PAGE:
Continued development of the GPIT (GV Pod Inlet Test) Project

During FY2019, we focused on design of the flow diverter in order to minimize the length of the tertiary duct, where modeling showed the largest potential for wall contacts and a resulting small reagent loss. We derived a new design, based on GPIT I data and GPIT II Computational Fluid Dynamics Analysis completed by Clarkson University, which not only allows shortening the tertiary inlet duct by 25% but also allow the diverter to be machined rather than 3D printed, which allows for better material choices, and it is modular, which means it can be adapted to multiple instruments and pod nosecone configurations. The primary and secondary ducts are high conductivity and flow velocity controlled, while the tertiary duct allows for surface layer separation through differential pumping. The instrument interface is a variable orifice to enable inlet flow control. The final inlet design iteration is pending more vendor supplied details on target instrument (custom TOFwerk HTOF, see below).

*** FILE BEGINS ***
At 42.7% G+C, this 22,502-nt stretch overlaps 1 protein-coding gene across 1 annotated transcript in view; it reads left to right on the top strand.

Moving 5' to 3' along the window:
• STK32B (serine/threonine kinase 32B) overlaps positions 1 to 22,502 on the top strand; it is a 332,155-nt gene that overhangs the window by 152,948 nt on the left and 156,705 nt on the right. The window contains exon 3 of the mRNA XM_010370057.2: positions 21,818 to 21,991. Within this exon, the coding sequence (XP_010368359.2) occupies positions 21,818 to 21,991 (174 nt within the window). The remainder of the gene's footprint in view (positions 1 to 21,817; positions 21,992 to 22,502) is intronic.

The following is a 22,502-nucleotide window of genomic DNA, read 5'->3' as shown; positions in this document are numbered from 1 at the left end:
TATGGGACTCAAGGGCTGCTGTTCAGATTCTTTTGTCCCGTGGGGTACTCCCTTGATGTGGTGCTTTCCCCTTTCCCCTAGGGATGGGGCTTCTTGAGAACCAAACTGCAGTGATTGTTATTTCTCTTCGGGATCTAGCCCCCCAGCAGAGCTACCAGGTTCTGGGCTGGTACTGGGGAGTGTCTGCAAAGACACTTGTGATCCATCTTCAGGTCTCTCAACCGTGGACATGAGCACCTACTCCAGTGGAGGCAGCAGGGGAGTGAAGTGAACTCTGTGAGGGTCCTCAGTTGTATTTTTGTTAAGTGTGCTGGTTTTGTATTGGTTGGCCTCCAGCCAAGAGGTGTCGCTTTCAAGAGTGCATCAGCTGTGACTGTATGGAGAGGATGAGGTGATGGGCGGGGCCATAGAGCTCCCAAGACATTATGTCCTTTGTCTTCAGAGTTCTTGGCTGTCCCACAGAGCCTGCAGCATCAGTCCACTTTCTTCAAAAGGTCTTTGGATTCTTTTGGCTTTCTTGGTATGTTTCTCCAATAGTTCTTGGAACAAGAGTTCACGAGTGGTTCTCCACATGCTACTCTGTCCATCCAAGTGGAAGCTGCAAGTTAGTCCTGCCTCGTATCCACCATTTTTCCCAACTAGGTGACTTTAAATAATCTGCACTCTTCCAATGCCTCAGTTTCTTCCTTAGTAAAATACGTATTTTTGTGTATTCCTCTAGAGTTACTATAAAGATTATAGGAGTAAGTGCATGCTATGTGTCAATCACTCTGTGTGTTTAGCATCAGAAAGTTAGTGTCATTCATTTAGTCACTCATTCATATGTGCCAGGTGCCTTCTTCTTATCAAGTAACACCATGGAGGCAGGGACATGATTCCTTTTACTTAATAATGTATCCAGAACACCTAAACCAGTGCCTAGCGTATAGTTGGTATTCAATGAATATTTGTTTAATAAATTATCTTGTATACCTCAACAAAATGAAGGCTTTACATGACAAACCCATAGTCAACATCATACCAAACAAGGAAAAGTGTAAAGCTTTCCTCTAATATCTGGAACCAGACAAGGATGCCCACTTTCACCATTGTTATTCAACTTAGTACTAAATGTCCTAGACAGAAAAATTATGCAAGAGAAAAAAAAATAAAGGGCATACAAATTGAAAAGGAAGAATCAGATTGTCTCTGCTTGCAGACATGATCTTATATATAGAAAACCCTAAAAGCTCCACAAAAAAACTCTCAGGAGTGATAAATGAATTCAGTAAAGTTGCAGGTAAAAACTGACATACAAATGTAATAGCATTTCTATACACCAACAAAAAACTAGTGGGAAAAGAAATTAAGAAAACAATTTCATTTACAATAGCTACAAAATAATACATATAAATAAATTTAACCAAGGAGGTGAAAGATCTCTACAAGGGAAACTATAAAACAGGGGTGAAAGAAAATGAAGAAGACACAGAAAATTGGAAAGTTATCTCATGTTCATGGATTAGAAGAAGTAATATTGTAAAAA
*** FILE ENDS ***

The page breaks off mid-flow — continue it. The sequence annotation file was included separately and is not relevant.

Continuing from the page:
Nested inlet / flow diverter for GPIT-2
Figure 1. Design drawing of the nested inlet / flow diverter for GPIT-2. Click for larger image.

We acquired and tested parts of the hardware/software to ensure basic operation of all of the required subsystems.  It is still our goal to complete the inlet testing during the next possible ARISTO opportunity on the Gulfstream-V where the pods are deployed. 

We also assessed the conceptual fitment of a possible instrument platform (ToFWerk-HRToF commercially available ion analyzer) into the GV pod. We determined that fitment of the standard instrument into the pod will require modifying the ionization chamber. This is possible and would be done in collaboration with ToFWerk. A conceptual model of the analyzer together with the inlet components, pumps, required gases and flow controls, temperature controls, and subcomponents shows that the inlet and a state of the art CIMS instrument does fit into the available space.